The 'Right' Bike

Updated: Sep 28

WORDS & PHOTOS | VARUN JYOTHYKUMAR


It all started on a cold January’s morning, when someone stole two of Varuns bikes and he decided, very swiftly, that he didn’t want them anymore.


This sentence needs a preamble. Over the last one year I had accumulated (there is no better word) four bicycles. A Specialized Allez road bike, the one I’d owned the longest, was permanently in a state of ‘For Sale.’ A Holdsworth MTB from the 1980s, that I had converted to take drop handlebars and a front and rear rack, was used only for load-lugging duties. A Cannondale CAADX and a Giant Contend SL2 rounded off the quartet as the two bikes I used the most; the Cannondale for anything off-roadsy and the Giant for anything roadsy.


As you can see below, they made for a crowded back garden and bike cleaning day regularly devolved into a scene reminiscent of a Renaissance painting.


Four bikes are scattered around a garden
A renaissance painting of bicycles is perhaps one bicycle too many.
It was the Cannondale and Giant that got stolen. The Giant was returned in memorable circumstances that I won’t go into, but in the span of one morning, I went from owning four bicycles to just one that I could see being used regularly. And that really, really sucked.

Don’t get me wrong - the Giant is a very competent bike for riding on most paved roads. It can take 28mm tires with mudguards, has hydraulic disc brakes, a comfortable but fast riding position and came with a fancy carbon seatpost and fork to smoothen out bumps in the road. The word I once used to describe how it rode is ’wafty’ - a bit like one might describe a Bentley Continental.


But, like, the Bentley Continental, it is desperately limited in the breadth of conditions it could be ridden in. I couldn’t comfortably take it on bike paths, towpaths, potholed back lanes or anything short of a tarmacked road - leave alone trails or off-road tracks.


If I did, I’d know about it and it would just feel compromised, as if it were being forced; a whippet trying to be a retriever. My cycling became, within a few short weeks, limited to the same or similar stretches of tarmacked roads.


This brings me back to my opening sentence. When my bikes were stolen, I had a moment to think about what I really needed from them in the first place: adaptability, all-terrain usability, comfort, speed (to a point) and ruggedness. I wrote this out and contemplated it. I knew that my Giant was fast and comfortable; my Cannondale rugged and good on a range of off-road terrain.


While both types of bikes had elements of these traits, I found myself wishing for just ONE bike that had them all.


In essence, what I wanted from my one bike was:

  • Drop handlebars

  • Tire clearance for at least 45+ mm tires, but suitable for narrower tires when the need arose

  • From the above, the option to fit both 650B wheels with wide tires and 700C wheels with narrower ones

  • Mudguards and utility cage fittings aplenty

  • Disc brakes, with no argument

  • A comfy but fast (when I wanted) riding position

  • That elusive ‘wafty’ ride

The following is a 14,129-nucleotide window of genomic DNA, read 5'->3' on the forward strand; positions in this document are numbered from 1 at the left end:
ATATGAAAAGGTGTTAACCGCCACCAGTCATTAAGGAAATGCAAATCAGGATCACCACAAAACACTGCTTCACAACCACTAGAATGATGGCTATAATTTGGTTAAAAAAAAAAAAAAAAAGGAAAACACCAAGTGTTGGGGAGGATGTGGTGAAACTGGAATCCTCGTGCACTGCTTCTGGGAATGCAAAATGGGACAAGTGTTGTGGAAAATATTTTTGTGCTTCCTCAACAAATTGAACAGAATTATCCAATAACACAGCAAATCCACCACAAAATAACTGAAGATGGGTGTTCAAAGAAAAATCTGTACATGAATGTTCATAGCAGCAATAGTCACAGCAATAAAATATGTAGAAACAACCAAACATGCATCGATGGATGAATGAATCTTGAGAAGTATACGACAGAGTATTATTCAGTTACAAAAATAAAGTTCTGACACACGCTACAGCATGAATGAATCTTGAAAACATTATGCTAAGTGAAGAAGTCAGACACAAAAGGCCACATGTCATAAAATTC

an orange Fairlight bike on gravel path
What I see when I picture my dream bike. Fairlight, are you listening?

There was a certain inevitability about this list. A certain terror loomed in the air. I immediately worried that I would be compromising - I’d have a bicycle that didn’t do ANY of the things I needed perfectly, a Master of None and Jack of Most. I thought of my upcoming Audax season, of my daily commutes, of my Ultra road races and then my Ultra off-road races. How much would I hate my Jack of Most Trades bike on each of these?


It was around this time that I happened across the website for Further Journal, discussing their definition of the ‘right’ bicycles for attempting their oft-demanding Ultra Endurance races. It could be argued that the events organised by Further could demand a certain type of bicycle - hefty mountain bikes often show up in their racers’ image galleries. But Camille from Further was adamant in pointing out that bikes are “tools of Journey” (with a capital ‘J’).


So what if a bike didn’t have 13-speed Campagnolo Ekar or 120mm of suspension travel, if it performed to all of its needs with aplomb?

A grey Cannondale bike on a tarmac path
Was the ‘right’ bicycle staring right at me all along?

This rang true. Somewhere out there, there are downhill mountain bikers who need hefty suspension forks and there are Tour de France racers who need bikes that weigh very little and can only fit slim tires on. But I immediately realised that, for the breadth of abilities I needed of my bike, neither one of these specialisms would do but, for the relatively lesser depth of fitness and skill I had relative to these types of bikers, I wouldn’t notice the difference.


The world is filled with extremely capable and specialised machines and extremely persuasive advertisements influencing you to buy them all. But, ultimately, the bicycle IS just a Tool of Journey. For the vast majority of us, I am convinced that the ‘right’ bicycle is just one that fits all the parameters within which we ride and is suitable for our needs.


It should be fun selecting this one bike. Watch this space; I now have the luxury of choice.


@twowheeledteacherman

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